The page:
Bar Cookies: Quick and Easy to Make
Somewhere in between a cookie and a cake, bar cookies are some
of the quickest and easiest cookies to make. Dough and other ingredients that
are poured or pressed into the pan with sides (instead of on a baking sheet),
sometimes in multiple layers. After baking and cooling, they are cut into
shapes such as squares, rectangles, triangles, or diamonds.
They can be crisp or chewy; filled or layered;
smooth-surfaced or crumbly on top. Well-known types of bar cookies are
brownies, blondies, and lemon bars.
Multiple- layer bar recipes may call for a crust that is
partially baked first, then topped with filling or another layer and returned
to the oven for additional baking. This approach prevents the crust from
becoming soggy and undercooked.
Baking Pans for Bars
Common baking pan sizes used to make bar cookies include an 8" x 8" x
2" baking pan, a 13" x 9" baking pan, or a 14" x 10"
jellyroll pan, depending on what the recipe specifies. (Learn more about baking pans and how to choose one.) Texture is
affected by the thickness of the dough. For instance, if the pan is too large
the dough may dry out and the bars will be too thin. If you use a pan smaller
than called for in the recipe, the bars may become gummy in the center or cakier
than they should be. Use the size of the pan called for in the recipe.
Preparing the Pan
Use vegetable shortening, nonstick vegetable spray, or unsalted butter or
margarine to grease baking sheets and pans. Salted butter may cause bar cookies
to stick and over brown on the bottom. Or you may choose to line the baking pan
with heavy duty aluminum foil or parchment paper to ensure easier removal
An easy way to shape the liner to the pan is to turn the pan upside
down, smooth the foil or parchment paper around its contours to fit, flip the
pan over, and set the formed liner inside the pan. Make sure the liner extends
a couple of inches over the ends of the pan as an overhang to use as handles
for when you remove cookies.
Preparing the Dough
Do not over beat bar cookie dough. Beat just enough to mix the ingredients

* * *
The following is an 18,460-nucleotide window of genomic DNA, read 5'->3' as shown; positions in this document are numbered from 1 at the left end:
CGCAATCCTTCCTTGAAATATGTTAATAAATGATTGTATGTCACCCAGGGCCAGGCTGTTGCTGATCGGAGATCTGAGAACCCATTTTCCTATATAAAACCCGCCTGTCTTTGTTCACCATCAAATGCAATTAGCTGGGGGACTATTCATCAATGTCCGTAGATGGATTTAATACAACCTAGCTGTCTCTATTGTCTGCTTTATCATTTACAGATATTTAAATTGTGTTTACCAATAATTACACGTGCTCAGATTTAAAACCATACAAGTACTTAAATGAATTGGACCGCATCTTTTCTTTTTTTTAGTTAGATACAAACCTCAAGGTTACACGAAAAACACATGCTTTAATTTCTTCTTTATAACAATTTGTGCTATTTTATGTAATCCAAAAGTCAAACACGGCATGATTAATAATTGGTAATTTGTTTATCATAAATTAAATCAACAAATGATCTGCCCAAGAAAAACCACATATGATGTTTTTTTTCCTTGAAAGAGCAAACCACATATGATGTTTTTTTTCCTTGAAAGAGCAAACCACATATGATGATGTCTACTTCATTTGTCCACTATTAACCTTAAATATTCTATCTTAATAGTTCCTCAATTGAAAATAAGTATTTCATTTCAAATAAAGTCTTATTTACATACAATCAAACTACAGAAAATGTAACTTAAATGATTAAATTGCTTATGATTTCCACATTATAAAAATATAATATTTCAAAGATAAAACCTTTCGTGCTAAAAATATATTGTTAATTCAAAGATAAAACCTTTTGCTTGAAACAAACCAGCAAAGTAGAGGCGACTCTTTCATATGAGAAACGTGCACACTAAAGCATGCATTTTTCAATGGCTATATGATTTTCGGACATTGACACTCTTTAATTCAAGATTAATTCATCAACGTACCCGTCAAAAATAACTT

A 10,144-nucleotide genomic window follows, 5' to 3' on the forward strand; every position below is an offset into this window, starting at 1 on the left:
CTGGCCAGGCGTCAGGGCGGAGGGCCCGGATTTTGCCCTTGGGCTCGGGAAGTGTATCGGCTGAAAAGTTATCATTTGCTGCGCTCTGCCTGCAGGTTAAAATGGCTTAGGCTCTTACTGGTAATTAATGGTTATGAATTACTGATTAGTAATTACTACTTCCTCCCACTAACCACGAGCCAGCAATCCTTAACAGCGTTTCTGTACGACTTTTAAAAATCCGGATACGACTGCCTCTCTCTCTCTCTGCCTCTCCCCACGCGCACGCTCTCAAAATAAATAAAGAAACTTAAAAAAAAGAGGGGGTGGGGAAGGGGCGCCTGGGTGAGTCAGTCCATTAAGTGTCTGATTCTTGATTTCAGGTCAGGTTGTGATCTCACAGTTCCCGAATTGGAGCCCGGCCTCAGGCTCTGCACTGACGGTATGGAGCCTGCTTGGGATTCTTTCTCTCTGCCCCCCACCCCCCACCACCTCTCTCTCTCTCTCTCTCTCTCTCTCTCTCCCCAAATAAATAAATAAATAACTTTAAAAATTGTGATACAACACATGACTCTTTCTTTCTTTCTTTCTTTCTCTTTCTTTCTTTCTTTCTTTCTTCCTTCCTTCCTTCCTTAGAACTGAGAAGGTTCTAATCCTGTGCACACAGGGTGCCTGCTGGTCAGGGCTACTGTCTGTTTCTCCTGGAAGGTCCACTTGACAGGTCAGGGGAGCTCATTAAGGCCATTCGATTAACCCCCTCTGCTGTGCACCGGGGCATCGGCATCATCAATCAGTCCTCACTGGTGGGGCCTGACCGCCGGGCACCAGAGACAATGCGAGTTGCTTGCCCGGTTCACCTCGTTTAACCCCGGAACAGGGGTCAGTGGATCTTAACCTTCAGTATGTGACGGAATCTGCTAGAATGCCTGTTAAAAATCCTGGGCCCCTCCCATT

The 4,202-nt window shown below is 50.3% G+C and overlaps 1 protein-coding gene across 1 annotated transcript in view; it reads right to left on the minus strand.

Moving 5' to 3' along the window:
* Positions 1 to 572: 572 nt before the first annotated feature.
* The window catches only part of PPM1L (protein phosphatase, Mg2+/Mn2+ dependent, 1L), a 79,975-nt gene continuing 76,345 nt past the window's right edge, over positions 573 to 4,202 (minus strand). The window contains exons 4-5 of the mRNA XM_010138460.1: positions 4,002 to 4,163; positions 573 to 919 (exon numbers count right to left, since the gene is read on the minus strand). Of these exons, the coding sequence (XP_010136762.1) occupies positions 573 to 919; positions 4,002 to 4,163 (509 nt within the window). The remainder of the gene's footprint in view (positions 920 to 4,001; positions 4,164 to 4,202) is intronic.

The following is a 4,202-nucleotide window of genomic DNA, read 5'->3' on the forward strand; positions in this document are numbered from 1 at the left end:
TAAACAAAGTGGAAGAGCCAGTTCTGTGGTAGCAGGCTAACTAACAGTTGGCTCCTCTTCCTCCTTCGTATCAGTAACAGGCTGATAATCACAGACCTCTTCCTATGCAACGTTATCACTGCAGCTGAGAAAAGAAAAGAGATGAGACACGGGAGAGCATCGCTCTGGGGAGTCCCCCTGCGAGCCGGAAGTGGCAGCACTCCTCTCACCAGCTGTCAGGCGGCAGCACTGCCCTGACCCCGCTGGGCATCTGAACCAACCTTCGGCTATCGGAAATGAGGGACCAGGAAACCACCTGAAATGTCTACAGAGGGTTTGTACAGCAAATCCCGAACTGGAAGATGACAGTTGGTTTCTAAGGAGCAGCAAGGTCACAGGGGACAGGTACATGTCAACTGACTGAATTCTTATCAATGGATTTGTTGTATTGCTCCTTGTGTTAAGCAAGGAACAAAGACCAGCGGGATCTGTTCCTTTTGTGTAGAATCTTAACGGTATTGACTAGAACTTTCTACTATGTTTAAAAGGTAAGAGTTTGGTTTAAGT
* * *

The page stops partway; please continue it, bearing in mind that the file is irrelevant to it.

together. Gluten molecules in flour are activated when flour is moistened. Too
much handling can cause the gluten in the flour to expand in excess, allowing
the dough to rise too much. The dough will then fall when baked, leading to a
cracked surface and a ridge around the outside edges – or harden too much when
tough bar cookies.
the dough and other ingredients evenly in the pan. A bumpy spread means one
part of the pan of cookies will bake faster than the other, leading to uneven
Baking the Bars
- If you’re using a glass baking pan instead of a metal pan, reduce the oven
temperature by 25°F (10°C). Glass transfers heat more easily than metal.
- Allow for fluctuations in oven temperatures by checking your bar cookies at
least a couple minutes before the minimum baking time suggested to see if
they’re done and to avoid over-baking.
- Watch for sides shrink from the sides of the pan or the top springs back
when lightly touched with your finger. You can also tell if bar cookies are
done when a wooden pick inserted in the center comes out clean.
carefully toward the end of the baking time. Over baked bars will be dry and
hard. Bars that may seen underdone in the center will firm up when cooling.
Bars continue to “bake” after being removed from the oven, as the internal
temperature stays above room temperature during cooling.
Cutting the Bars
the pan from the oven and place on a cooling rack.
the recipe directions as to when to cut bars. Some crisp-style bars, such as
shortbread, must be cut while warm to prevent crumbling around the edges. All
other bars can be scored with a sharp knife as soon as the pan comes out of the
oven while in the pan.
a sharp knife to score and cut the bars.
cut perfectly sized bars, position a clean ruler on top of the bars and make
cut marks with the tip of a knife. Use the ruler as a cutting guide.
cooled, cut along scored lines.
- If you’ve lined the pan with foil or parchment paper, lift the bars to a
cutting board, remove the liner, and cut the bars. To make even cleaner edges,
dip the knife in hot water and wipe with a dry kitchen towel before making each
- You might also use a large sharp chef's knife to trim away the outer dry
edges of the bars before cutting them, wiping the blade clean with a damp towel
after each cut.
The best way to store bars is to leave them in the pan after baking and
cover the pan tightly with plastic wrap or aluminum foil. Many baking pans have
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